Pickford — a female we tagged last winter as a first-winter immature last season on the Upper Peninsula of Michigan — has been playing hide-and-seek with us for months.
The last time we heard from her in the spring was May 29, when she was heading north along the western shore of James Bay. Her transmitter connected with a cell tower at the isolated First Nations community of Attawapiskat, but we weren’t surprised that she dropped off the grid thereafter, since there are very few other cell stations in that part of the Canadian subarctic.
We got another ping from Pickford on Sept. 26, near another remote Native community on James Bay, this time on the eastern shore, and were hopeful that she was on her way south — but then we heard nothing more. The cell connection that time was poor, and we only got a small, teasing portion of her backlogged summer data.
So we were more than delighted Saturday night, Jan. 12, when Pickford phoned home — and unpacked nearly 11,000 GPS points that unscrolled her wanderings from the end of May until now. More surprisingly, she was calling from northern New Brunswick, having just made a rapid, long-distance flight from James Bay in only a couple of days.
The story that those GPS points tell is a fascinating one (and all of her 2018-19 data is available for you to explore on her interactive map if you want to follow along). Pickford essentially circumnavigated James Bay over the summer and autumn — up to the junction with Hudson Bay, then out onto the bay itself, where we see the classic signature of an owl riding on ice floes or bergs: a very smooth, very slow, very consistent movement at about 0.9 km an hour (0.6 mph) as the wind and tide pushed her. She spent three days out on Hudson Bay, then flew to its eastern shore. She spent the remainder of July, August and most of September wandering around the Hudson/James bay junction, then Sept. 24 began moving south. She looped around the southern end of James Bay and started back up the western shore again.
Pickford spent the months of November and December back in almost the same place where she had paused in May, south of Attawapiskat on the western coast, either not quite close enough to the village to grab a cell signal, or without sufficient battery power to transmit, because of the short days and low solar angle. On New Year’s Eve she started moving once more, flying east across Akimiski Island and another 125 km (78 miles) to the eastern coast of the bay.
This time, she hugged the coast until Jan. 5, then for reasons known only to her, Pickford struck out southeast, away from the bay and into the spruce forests of Quebec. Over Jan. 10-11 she flew hundreds of kilometers in a hurry, crossing the St. Lawrence into northcentral New Brunswick’s Northumberland County. Her location was about halfway between Mount Carleton Provincial Park to the west, and the former Heath Steele Mines to the east. Cellular maps show a single tower about 30 km (18 miles) to the north, along Rte. 180 — not much, but apparently just enough.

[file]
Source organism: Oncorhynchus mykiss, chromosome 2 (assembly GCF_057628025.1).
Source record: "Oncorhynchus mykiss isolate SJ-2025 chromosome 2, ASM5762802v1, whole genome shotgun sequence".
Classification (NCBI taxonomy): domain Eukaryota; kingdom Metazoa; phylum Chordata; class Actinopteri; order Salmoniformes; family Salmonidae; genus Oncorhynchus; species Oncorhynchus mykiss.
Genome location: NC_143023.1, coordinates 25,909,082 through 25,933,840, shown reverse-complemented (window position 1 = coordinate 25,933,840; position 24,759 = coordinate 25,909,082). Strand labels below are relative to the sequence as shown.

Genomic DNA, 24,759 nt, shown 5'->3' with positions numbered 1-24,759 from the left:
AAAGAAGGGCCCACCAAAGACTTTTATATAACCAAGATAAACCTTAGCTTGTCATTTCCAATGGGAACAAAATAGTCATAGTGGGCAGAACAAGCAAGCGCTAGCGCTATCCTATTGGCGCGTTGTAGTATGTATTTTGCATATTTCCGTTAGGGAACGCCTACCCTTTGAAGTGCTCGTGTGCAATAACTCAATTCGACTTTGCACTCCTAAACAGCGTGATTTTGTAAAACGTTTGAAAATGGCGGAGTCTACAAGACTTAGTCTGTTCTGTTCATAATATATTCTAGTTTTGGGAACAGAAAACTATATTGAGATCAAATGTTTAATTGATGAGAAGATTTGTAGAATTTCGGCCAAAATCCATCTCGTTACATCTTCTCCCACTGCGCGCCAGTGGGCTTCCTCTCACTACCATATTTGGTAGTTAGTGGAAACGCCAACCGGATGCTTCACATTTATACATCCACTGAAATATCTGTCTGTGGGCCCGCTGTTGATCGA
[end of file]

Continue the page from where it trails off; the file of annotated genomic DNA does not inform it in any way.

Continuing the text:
Once again, we saw the advantage of new software from CTT that permits the transmitters to send a huge chunk of data at once. In previous years, we would only have gotten a few hundred data points per transmission, and it sometimes took weeks to get all the backlogged GPS points — assuming the owl stayed close to a cell tower. Now the unit hangs on to the cell signal until the data are all sent, but that also drains the battery, so it may be a little while before we hear from Pickford again — if she’s somewhere close to a tower, of course.
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What about the other owls? Not a lot of changes to report. Coddington, the newest bird, is moving around a 4,700-acre (1,900 ha) area of the northern Buena Vista grasslands and adjacent ag lands south of the town of Plover, Wisconsin, where he was trapped. Farther west, Woodworth remains south of the Turtle Mountain plateau on the North Dakota/Manitoba border, where he’s been after moving 240 miles (390 km) north of his trapping location. And in Saskatchewan, Pettibone shifted north a bit to near the town of Aylesbury, west of Alexandra Lake, 195 km (121 miles) northwest of Regina.
We’ve not heard from Wells since New Year’s, and Island Beach (who has fans who keep asking about him) since he checked in last November from east-central Quebec, where we’re amazed he found a cell tower.
A lack of cell coverage may also explain why we haven’t heard from Stella since she moved south through Saskatchewan. Her last transmission was Nov. 23, just a few kilometers from the Montana border. If she kept moving south, as seems likely, she would have entered one of the largest holes in cell coverage in the Lower 48. This is an area that includes the 2-million-acre Fort Peck Indian Reservation and 900,000-acre Charles M. Russell National Wildlife Refuge, among other holdings. It’s spectacular, wildlife-rich country — but as the map above of U.S. cell service shows, it’s a whole lot of empty when it comes to cell service. Fortunately, if and when she heads north again she’ll pass through Saskatchewan, which has a very dense cell network.
Your stories are like reading a good mystery. Love hearing your project snowstorm updates.
If only these beautiful birds could tell us why they fly where they do!! They seem to be free spirits. Love to hear your updates.
I enjoy reading these articles along with the tracking it’s amazing! Thank you.